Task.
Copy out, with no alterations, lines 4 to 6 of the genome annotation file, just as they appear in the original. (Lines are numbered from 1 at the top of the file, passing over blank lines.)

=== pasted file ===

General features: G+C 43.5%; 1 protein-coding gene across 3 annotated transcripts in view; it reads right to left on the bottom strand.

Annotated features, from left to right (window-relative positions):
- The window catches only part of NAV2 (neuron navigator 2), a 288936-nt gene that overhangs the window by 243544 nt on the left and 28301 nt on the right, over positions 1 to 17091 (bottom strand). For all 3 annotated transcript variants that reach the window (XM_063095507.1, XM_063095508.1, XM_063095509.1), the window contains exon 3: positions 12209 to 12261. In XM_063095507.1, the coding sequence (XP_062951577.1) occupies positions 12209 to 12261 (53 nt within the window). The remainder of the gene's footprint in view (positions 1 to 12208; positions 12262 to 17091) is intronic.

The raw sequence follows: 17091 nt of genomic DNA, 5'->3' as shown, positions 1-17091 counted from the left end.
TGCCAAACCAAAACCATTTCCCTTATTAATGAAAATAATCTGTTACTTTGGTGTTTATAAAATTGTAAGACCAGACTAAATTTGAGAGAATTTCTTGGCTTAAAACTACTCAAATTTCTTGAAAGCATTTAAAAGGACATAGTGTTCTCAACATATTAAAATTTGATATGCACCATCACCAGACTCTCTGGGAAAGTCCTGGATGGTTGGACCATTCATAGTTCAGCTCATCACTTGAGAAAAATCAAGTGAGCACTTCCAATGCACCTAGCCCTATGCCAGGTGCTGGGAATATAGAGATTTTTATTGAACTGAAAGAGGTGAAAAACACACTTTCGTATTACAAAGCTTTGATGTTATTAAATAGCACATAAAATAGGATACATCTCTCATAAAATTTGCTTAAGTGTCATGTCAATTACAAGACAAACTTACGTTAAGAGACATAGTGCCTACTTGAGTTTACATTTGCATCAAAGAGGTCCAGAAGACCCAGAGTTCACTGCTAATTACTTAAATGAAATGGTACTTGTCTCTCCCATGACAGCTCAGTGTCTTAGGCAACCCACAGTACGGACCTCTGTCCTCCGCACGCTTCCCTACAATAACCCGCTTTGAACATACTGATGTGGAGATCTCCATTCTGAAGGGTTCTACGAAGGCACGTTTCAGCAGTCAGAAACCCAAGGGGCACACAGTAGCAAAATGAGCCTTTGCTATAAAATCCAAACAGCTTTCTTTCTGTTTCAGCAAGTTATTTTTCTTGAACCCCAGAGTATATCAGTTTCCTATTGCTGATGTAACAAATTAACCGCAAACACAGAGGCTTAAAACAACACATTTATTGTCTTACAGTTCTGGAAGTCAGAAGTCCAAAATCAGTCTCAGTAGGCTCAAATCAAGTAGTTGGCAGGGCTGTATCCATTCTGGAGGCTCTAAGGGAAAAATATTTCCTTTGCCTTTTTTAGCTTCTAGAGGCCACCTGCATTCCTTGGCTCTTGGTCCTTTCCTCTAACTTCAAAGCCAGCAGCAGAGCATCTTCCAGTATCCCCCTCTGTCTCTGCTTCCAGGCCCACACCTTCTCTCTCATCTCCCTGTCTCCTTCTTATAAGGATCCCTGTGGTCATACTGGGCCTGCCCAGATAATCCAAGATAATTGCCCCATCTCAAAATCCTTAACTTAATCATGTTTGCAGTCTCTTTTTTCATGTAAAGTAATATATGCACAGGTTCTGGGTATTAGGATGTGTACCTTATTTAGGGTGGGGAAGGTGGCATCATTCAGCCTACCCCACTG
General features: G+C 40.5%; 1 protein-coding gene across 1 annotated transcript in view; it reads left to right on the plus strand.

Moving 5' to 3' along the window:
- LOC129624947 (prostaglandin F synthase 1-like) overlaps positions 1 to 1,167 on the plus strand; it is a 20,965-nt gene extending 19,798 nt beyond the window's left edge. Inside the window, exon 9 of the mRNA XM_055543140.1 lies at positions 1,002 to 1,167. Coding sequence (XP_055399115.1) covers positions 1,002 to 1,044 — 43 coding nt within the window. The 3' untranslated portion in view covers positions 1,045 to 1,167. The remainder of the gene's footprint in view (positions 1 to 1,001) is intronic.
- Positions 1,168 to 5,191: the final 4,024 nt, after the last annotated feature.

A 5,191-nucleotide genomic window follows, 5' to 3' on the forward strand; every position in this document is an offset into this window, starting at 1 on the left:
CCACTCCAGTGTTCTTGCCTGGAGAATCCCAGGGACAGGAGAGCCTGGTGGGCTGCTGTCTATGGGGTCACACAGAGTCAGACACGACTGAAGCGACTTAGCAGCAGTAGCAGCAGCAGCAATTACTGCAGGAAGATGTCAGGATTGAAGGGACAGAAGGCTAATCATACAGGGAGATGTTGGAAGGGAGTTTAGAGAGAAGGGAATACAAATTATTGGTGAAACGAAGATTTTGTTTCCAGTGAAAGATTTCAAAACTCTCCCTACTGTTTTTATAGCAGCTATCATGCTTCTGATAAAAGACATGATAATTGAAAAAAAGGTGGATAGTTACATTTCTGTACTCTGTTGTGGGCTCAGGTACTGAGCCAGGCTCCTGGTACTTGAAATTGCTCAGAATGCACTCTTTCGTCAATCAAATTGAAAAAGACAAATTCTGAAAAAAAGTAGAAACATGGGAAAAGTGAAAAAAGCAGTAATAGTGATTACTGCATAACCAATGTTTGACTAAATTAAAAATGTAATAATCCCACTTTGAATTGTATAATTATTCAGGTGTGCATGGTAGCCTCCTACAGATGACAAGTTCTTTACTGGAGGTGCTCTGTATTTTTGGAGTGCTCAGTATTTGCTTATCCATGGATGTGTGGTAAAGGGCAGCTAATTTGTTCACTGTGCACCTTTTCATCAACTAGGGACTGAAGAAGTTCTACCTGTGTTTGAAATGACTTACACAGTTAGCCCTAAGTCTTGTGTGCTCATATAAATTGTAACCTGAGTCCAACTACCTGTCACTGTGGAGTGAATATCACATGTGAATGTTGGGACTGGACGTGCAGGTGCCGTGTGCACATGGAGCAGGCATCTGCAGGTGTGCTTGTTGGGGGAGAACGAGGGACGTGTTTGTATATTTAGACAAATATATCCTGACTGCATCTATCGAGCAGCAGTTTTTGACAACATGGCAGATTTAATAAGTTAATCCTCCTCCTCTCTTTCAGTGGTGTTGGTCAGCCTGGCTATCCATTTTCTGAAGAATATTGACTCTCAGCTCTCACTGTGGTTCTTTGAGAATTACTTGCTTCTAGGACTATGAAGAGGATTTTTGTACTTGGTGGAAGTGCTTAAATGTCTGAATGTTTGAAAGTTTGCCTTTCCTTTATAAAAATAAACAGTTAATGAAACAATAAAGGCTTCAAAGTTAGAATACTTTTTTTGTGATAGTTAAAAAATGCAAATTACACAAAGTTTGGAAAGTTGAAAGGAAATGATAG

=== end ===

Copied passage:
The raw sequence follows: 17091 nt of genomic DNA, 5'->3' as shown, positions 1-17091 counted from the left end.
TGCCAAACCAAAACCATTTCCCTTATTAATGAAAATAATCTGTTACTTTGGTGTTTATAAAATTGTAAGACCAGACTAAATTTGAGAGAATTTCTTGGCTTAAAACTACTCAAATTTCTTGAAAGCATTTAAAAGGACATAGTGTTCTCAACATATTAAAATTTGATATGCACCATCACCAGACTCTCTGGGAAAGTCCTGGATGGTTGGACCATTCATAGTTCAGCTCATCACTTGAGAAAAATCAAGTGAGCACTTCCAATGCACCTAGCCCTATGCCAGGTGCTGGGAATATAGAGATTTTTATTGAACTGAAAGAGGTGAAAAACACACTTTCGTATTACAAAGCTTTGATGTTATTAAATAGCACATAAAATAGGATACATCTCTCATAAAATTTGCTTAAGTGTCATGTCAATTACAAGACAAACTTACGTTAAGAGACATAGTGCCTACTTGAGTTTACATTTGCATCAAAGAGGTCCAGAAGACCCAGAGTTCACTGCTAATTACTTAAATGAAATGGTACTTGTCTCTCCCATGACAGCTCAGTGTCTTAGGCAACCCACAGTACGGACCTCTGTCCTCCGCACGCTTCCCTACAATAACCCGCTTTGAACATACTGATGTGGAGATCTCCATTCTGAAGGGTTCTACGAAGGCACGTTTCAGCAGTCAGAAACCCAAGGGGCACACAGTAGCAAAATGAGCCTTTGCTATAAAATCCAAACAGCTTTCTTTCTGTTTCAGCAAGTTATTTTTCTTGAACCCCAGAGTATATCAGTTTCCTATTGCTGATGTAACAAATTAACCGCAAACACAGAGGCTTAAAACAACACATTTATTGTCTTACAGTTCTGGAAGTCAGAAGTCCAAAATCAGTCTCAGTAGGCTCAAATCAAGTAGTTGGCAGGGCTGTATCCATTCTGGAGGCTCTAAGGGAAAAATATTTCCTTTGCCTTTTTTAGCTTCTAGAGGCCACCTGCATTCCTTGGCTCTTGGTCCTTTCCTCTAACTTCAAAGCCAGCAGCAGAGCATCTTCCAGTATCCCCCTCTGTCTCTGCTTCCAGGCCCACACCTTCTCTCTCATCTCCCTGTCTCCTTCTTATAAGGATCCCTGTGGTCATACTGGGCCTGCCCAGATAATCCAAGATAATTGCCCCATCTCAAAATCCTTAACTTAATCATGTTTGCAGTCTCTTTTTTCATGTAAAGTAATATATGCACAGGTTCTGGGTATTAGGATGTGTACCTTATTTAGGGTGGGGAAGGTGGCATCATTCAGCCTACCCCACTG
General features: G+C 40.5%; 1 protein-coding gene across 1 annotated transcript in view; it reads left to right on the plus strand.